Libraries influenced cultural life greatly. The biggest libraries included: the Jewish Library and Public Reading Room in Włocławek, Reading Room and Library by the Workers’ Public Cooperative, M. Żelechowski Library by the Society of Evening Courses for Workers, Library by the Association of Jewish Craftsmen, Bronisław Grosser Library and Reading Room by the Workers’ Cultural Association “Przyszłość”, I. L. Perec Jewish Library, Library and Reading Room by the Association “Strzecha Robtonicza”, Zionist Library, Library by “Poale Zion”, Library by the Jewish Academic Group, Library for Young People of the “Igła” Workers’ Trade Union, Moses Szubiński School Library by the Jewish Junior High School, Polish Library by the Jewish Junior High School. Apart from the above mentioned, small libraries and reading rooms were brought into existence in cheders, and in the head offices of parties and social organizations. Bookstores, both with new and second-hand books, were engaged in the promotion of culture and economy. Seven bookstores were run in Włocławek in the period between the wars (A. Blasse, I. Neuman, I. Grünberg, R. Rubinstein, H. Kauffman, H. Pomeranc, Ch. Paluszak), as well as two second-hand bookstores (A. Zelkowicz, M. Zelkowicz) which were owned by Jews. Political parties were formed: “Aguda Israel” (the leaders were: Henoch Janower, Pinkus Groswirt, Szymon Ankier, Michael Kirszenbaum, Naftali Teiltelbaum, Aron Manowicz, David Königsberg, Icek Majer Dorembus, Zanwil Szrerling, Henoch Flakser, Gerszon Szklower, David Solnik, Chaim Rubinstein, Lejb Żychliński; it had 120 members in 1919, and in the early 1930s – about 200) with additional: “Poalej Aguda Israel”, “Bnojs Aguda Israel”, “Cejrej Aguda Israel” and “Szomrej Szabas” (Guards of the Sabbath). Most influential in “Aguda” were the Hasidim from Góra Kalwaria. They brought into being “Sfas Emes”. It was the Association of the Followers of the tzadik from Góra Kalwaria. The Hasidim from Aleksandrów Łódzki, Stryków, Sochaczew, Kock, Żychlin, Frydland, and Wesoła who declared themselves “nonpartisan religious Jews” were less influential. Similar opinions, though relating to Zionist ideology, were expressed by “Mizrachi” (official activity started in 1918, the founder was Rabbi J. L. Kowalski; in 1933, it had 50 members) with additional: “Cerej Mizrachi”, “Hechaluc Hamizrachi” (Pioneer Mizrachi) and “Haszomer Hadati” (Religious Guard). The “Bund” was a total opposition to it (the leaders: Fajwisz Kowalski, Abram Toruńczyk, Aron Gercowicz, Szlama Gedalie Hiler, Kalman Żelazko, Jacob Lejb Rozental, Samek Rozental, Mania Rozen-Zygielbojm and Szaja Chrząstowski).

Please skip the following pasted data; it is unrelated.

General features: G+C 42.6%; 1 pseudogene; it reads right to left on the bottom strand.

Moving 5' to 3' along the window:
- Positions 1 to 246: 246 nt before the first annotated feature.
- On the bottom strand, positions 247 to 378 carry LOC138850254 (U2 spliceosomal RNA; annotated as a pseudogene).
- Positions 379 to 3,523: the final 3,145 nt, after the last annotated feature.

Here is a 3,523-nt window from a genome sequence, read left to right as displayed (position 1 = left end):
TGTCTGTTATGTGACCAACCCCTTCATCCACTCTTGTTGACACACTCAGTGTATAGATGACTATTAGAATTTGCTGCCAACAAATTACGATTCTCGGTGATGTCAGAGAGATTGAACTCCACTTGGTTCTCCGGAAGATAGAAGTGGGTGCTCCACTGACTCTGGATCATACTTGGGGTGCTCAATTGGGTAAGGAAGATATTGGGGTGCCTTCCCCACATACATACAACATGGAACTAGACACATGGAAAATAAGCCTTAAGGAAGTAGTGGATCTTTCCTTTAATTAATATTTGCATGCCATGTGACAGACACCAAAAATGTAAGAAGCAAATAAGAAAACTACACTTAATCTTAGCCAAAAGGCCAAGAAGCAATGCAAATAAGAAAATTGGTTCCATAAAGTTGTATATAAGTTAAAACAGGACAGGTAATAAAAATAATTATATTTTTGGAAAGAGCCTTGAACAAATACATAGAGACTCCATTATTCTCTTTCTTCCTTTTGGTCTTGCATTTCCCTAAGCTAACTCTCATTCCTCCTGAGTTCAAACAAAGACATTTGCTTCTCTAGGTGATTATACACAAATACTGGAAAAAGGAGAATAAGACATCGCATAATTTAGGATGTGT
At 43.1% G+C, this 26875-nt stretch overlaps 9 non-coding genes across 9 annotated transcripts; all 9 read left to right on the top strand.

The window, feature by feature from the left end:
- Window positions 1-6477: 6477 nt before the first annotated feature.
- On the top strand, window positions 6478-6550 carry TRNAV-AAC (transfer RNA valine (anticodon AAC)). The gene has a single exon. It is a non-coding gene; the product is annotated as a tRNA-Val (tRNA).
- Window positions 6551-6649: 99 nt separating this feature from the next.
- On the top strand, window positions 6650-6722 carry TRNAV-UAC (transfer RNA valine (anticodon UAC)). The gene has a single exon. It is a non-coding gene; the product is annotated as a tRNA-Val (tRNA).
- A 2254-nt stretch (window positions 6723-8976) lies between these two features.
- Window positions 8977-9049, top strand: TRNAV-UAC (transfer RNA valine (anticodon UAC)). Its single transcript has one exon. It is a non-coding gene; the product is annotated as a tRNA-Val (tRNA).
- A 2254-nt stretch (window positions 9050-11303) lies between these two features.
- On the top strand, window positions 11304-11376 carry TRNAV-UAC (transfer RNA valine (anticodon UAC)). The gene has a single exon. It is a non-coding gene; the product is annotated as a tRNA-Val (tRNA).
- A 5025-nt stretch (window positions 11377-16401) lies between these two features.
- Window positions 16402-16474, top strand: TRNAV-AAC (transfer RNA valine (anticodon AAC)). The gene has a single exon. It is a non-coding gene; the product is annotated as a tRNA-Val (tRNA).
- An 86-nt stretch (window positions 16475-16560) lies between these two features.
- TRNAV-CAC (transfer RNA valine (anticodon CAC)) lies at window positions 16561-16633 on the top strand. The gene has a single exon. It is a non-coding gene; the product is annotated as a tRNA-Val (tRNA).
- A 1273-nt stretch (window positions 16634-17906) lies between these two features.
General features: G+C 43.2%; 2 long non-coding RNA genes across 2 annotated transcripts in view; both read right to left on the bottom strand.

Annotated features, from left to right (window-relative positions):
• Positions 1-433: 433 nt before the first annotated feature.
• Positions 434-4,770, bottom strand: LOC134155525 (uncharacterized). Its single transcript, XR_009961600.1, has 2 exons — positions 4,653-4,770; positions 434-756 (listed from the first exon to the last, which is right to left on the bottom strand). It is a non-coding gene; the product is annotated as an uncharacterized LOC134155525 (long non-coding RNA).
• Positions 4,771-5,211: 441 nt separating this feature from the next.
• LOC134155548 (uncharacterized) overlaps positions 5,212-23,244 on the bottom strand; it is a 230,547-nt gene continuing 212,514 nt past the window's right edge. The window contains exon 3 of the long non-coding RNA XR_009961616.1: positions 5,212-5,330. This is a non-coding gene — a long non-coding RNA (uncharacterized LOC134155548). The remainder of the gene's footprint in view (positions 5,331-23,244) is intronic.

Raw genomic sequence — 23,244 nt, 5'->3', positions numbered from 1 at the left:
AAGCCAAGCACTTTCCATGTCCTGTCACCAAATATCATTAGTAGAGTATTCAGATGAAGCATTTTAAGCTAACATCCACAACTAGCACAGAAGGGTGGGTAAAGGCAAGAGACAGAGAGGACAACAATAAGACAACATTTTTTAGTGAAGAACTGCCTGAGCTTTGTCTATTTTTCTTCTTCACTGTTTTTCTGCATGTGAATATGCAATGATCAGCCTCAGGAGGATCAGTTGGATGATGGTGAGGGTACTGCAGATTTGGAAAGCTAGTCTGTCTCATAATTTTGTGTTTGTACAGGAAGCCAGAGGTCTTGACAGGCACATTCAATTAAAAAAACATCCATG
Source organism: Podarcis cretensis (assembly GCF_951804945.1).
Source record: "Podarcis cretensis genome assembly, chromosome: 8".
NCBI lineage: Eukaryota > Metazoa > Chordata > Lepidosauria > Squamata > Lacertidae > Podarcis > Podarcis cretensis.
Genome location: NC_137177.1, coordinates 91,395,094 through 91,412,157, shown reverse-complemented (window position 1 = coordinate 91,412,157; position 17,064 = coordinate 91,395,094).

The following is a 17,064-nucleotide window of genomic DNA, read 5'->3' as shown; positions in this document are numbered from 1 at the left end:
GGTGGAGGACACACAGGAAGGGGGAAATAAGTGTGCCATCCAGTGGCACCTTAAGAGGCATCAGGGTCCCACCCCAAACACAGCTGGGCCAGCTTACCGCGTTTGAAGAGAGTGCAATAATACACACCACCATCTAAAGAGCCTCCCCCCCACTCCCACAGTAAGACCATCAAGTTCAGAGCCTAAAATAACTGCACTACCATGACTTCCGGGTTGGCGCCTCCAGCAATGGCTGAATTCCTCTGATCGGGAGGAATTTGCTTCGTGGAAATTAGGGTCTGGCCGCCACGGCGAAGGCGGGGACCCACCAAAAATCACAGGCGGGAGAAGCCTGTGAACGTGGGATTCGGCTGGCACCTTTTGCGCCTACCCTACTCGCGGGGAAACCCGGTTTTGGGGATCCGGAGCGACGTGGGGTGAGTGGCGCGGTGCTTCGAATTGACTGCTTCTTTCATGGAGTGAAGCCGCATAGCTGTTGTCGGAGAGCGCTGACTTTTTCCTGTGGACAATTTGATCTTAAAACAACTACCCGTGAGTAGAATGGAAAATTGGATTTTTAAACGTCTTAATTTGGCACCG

One of the head offices was located in Włocławek and it administrated Włocławek, Nieszawa, Lipno, and Kutno Counties. In 1919, it associated 21 organizations with their 80 members. The number of Bund members in Włocławek oscilitiated between about 120 in 1919 to 150-250 in the 1930s with the annexed Youth Association “Zukunft“, Socialist Association of Children “Skif“. Jewish People’s Party, Communist Association “Poale Zion” were active too. Jews exerted influence on the activity of the Communist Party of Poland which was dictated by the fact that almost 33% of their members were of Jewish nationality. The managing (so-called technical) board had as many as 75% of Jews. The activists of the District Committee and the Precinct Committee CPP were: Chaja Burak, Hirsz Szterling, Zajnwel Szulc, Jankiel Wajntraub, Israel Skrzypce, Rela Burak, Mojsze Lewi, Hersz Lewkowicz, Jojne Gostyński, Baruch Grünblatt, Icek Chaim Roth, Henoch Burak, Perec Sztulzaft, Lejb Grojnowski, Moszek Adanski, Srul Aron Finkelsztajn, Hela Turkieltaub, Josek Flaumenbaum, Chaja Janower, and Moszek Birkenfeld. The most famous activists were: Leon Purman, Icek Roth, Henryk Toruńczyk, Sachs - Reich, Rosa and Moniek Bock. They were as well affiliated with the Communist Association of the Polish Youth. 79 Jews out of 98 worked in 18 groups in the District Committee (the headquarters in Włocławek) in January 1929. The activists were: Daniel Bialer, Szmul Szulc, Małka Flamenbaum, Małka Gitowska, Motek Jachimowicz, Bala Malinowska and Sara Rubin. Moreover, they could be seen in the International Organization for the Assistance of Revolutionists, “Kombundu“ (Moses Birkenfeld, Hela Turkieltaub, Wolf Majer Gdański). The opposition represented the departments of the Zionist Organization. Its leaders were: David Ersler, Lejb Fuks, Natan Perlberg, Max Szrubsztein, David Reich, Herman Lewi, Abram Huberman, and Herman Kino. Włocławek was the party’s headquarters and it included the following counties: Włocławek, Nieszawa, Lipno, Inowrocław, Ripin, Toruń, Kutno, partly Płock and Koło. The number of members ranged from 128 in 1919 to around 300 in 1933. After the „Eth Linwot“ group separated in 1934 and merged into the General Zionist Organization in Poland it was no longer as influential in Wlocławek as before. Other organizations that functioned at that time were: Association of the Zionist Democrats (least influential; the leaders were: Israel M. Biderman, Israel Grunis, Aron Landau), Organization of Zionist Revisionists those employed “Brith Hazohar“ (leaders: Icek Horn, Lejb Bajla) with the Joseph Trumpeldor Association of Jewish Scouts (“Brith Trumpeldor”), Zionist Association “Cerej Syjon” (in 1922, the party merged with “Poale Zion Right”, responsible for that were: Mojsze Lewi, Lejb Luksemburg, Jezehiel Breitstein), “Poale Zion Right” with the youth organization “Frajheit”, “Poale Zion Left” (the leaders: Wolff Pantel, Meir Kuczyński, Michael Przedecki, Herszel Zemelman and Gruszka; it had 47-59 members) with the annexed Social-Democratic Jewish Working Youth Organization “Jugend“, “Hitachduth“ (the branch came into existence on the initiative of Josek Osterna) with Zionist Youth Organization “Gordonia”.